One particular bird that has found a home around Rosedale is the ring ouzel (Turdus torquatus). This attractive summer visitor looks similar to a blackbird but has a striking white chest. It migrates here from North Africa in spring and nests in the heather and rock outcrops left from the mines and quarries, before returning in autumn.
The ring ouzel chooses Rosedale for nesting and rearing its young because of the varied mix of feeding and habitat provided by the mining remains and the current management of the valley for grazing and the moors for grouse. It is a critically endangered species, with the 2014 population in Rosedale estimated at just 21 breeding pairs.
The project has worked closely with local volunteers who have been monitoring ring ouzels across the North York Moors since 1999. Cameras have been installed near nesting sites to monitor predation and bird behaviour and rowan trees, a valuable food source for the birds, have planted at specially selected sites in Rosedale to encourage the ring ouzel population.
We would love you to be part of the Land of Iron story, find out more about the industrial past of the North York Moors, and maybe volunteer your time with the National Park to help grow and share this story with others.
As a part of the Land of Iron programme, a brand new family-friendly exhibition space has opened at the Moors National Park Centre in Danby celebrating the ironstone heritage. Interactive exhibits, including 3D models of intriguing monuments and hidden creatures, highlight the rich natural and cultural history of the moors, including the fascinating ironstone industry. Pop in for a thrilling and interactive experience before you explore the North York Moors themselves. Entry is free.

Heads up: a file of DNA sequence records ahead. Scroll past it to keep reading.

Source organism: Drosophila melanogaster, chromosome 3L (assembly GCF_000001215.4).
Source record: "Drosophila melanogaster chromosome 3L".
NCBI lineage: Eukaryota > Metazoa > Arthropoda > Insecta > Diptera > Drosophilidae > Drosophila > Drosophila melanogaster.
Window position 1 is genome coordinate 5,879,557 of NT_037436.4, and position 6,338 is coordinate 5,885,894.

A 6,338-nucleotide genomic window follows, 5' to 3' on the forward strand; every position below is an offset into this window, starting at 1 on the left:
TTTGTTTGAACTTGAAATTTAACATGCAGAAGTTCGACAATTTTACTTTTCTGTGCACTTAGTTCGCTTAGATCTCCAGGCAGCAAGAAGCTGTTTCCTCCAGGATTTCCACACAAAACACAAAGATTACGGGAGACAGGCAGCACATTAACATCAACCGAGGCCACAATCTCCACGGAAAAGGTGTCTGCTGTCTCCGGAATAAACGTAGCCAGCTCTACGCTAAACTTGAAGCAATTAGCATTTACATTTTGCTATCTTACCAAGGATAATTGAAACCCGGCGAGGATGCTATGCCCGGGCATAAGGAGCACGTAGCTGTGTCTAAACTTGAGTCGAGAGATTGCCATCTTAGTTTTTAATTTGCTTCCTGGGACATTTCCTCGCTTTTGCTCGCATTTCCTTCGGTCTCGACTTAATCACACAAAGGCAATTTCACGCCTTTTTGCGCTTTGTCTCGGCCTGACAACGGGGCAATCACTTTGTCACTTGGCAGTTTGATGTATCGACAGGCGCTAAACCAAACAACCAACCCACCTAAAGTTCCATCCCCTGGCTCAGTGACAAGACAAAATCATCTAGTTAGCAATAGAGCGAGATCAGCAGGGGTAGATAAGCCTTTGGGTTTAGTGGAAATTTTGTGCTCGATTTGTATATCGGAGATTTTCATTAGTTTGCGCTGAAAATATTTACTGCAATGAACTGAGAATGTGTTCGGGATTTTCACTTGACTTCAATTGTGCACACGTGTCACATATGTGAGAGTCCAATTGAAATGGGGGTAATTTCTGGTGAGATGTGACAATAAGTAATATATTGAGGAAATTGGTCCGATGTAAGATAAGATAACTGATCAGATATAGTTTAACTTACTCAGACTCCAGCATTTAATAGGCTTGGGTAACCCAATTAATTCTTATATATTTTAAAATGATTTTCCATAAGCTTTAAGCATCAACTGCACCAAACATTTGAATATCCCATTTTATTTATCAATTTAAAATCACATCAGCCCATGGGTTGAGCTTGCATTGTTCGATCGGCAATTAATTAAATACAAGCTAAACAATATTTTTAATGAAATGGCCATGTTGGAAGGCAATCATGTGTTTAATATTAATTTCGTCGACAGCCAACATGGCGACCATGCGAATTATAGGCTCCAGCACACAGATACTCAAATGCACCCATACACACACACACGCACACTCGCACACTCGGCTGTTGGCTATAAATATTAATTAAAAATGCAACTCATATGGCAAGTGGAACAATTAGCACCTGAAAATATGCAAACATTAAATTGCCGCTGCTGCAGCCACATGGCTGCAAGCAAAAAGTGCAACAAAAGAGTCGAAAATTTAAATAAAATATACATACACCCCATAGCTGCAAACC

Volunteering can be so much fun – you can meet new people, learn new skills and gain confidence, get fit and active, and make a real difference to your local community and environment. The Land of Iron offers lots of opportunities for volunteering, inside or outdoors, for as little or as much time as you have to spare.
See what Tony has to say about taking part:
All of my expectations were met, and many more. I got hooked; I initially signed up for two days and stayed for ten! The rest as they say is history. I'm still on-board and I am still enjoying it.
Opportunities include the chances to get involved in a number of activities, including but not limited to:
- Archaeological surveying
- Native wild daffodil surveys
- Photogrammetry 3D digital modelling
- Habitat management